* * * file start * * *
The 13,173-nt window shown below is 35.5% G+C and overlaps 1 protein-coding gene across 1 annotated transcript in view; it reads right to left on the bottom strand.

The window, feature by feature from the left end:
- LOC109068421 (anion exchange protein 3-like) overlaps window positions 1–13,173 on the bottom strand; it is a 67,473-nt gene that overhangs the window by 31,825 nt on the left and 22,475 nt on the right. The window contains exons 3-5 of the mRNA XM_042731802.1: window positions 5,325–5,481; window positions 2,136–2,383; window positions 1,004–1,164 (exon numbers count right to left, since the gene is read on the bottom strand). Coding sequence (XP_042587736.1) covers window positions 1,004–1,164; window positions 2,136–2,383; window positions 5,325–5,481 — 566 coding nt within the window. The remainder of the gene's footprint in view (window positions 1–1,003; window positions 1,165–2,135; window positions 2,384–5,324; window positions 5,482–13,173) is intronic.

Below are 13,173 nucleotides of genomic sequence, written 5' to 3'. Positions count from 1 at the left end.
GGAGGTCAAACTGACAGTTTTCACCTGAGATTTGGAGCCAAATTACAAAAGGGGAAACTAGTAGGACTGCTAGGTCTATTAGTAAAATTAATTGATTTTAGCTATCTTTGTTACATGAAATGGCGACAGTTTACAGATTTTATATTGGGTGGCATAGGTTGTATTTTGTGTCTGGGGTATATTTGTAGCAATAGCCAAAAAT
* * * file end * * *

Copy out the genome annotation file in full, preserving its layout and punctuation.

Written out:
The 13,173-nt window shown below is 35.5% G+C and overlaps 1 protein-coding gene across 1 annotated transcript in view; it reads right to left on the bottom strand.

The window, feature by feature from the left end:
- LOC109068421 (anion exchange protein 3-like) overlaps window positions 1–13,173 on the bottom strand; it is a 67,473-nt gene that overhangs the window by 31,825 nt on the left and 22,475 nt on the right. The window contains exons 3-5 of the mRNA XM_042731802.1: window positions 5,325–5,481; window positions 2,136–2,383; window positions 1,004–1,164 (exon numbers count right to left, since the gene is read on the bottom strand). Coding sequence (XP_042587736.1) covers window positions 1,004–1,164; window positions 2,136–2,383; window positions 5,325–5,481 — 566 coding nt within the window. The remainder of the gene's footprint in view (window positions 1–1,003; window positions 1,165–2,135; window positions 2,384–5,324; window positions 5,482–13,173) is intronic.

Below are 13,173 nucleotides of genomic sequence, written 5' to 3'. Positions count from 1 at the left end.
GGAGGTCAAACTGACAGTTTTCACCTGAGATTTGGAGCCAAATTACAAAAGGGGAAACTAGTAGGACTGCTAGGTCTATTAGTAAAATTAATTGATTTTAGCTATCTTTGTTACATGAAATGGCGACAGTTTACAGATTTTATATTGGGTGGCATAGGTTGTATTTTGTGTCTGGGGTATATTTGTAGCAATAGCCAAAAAT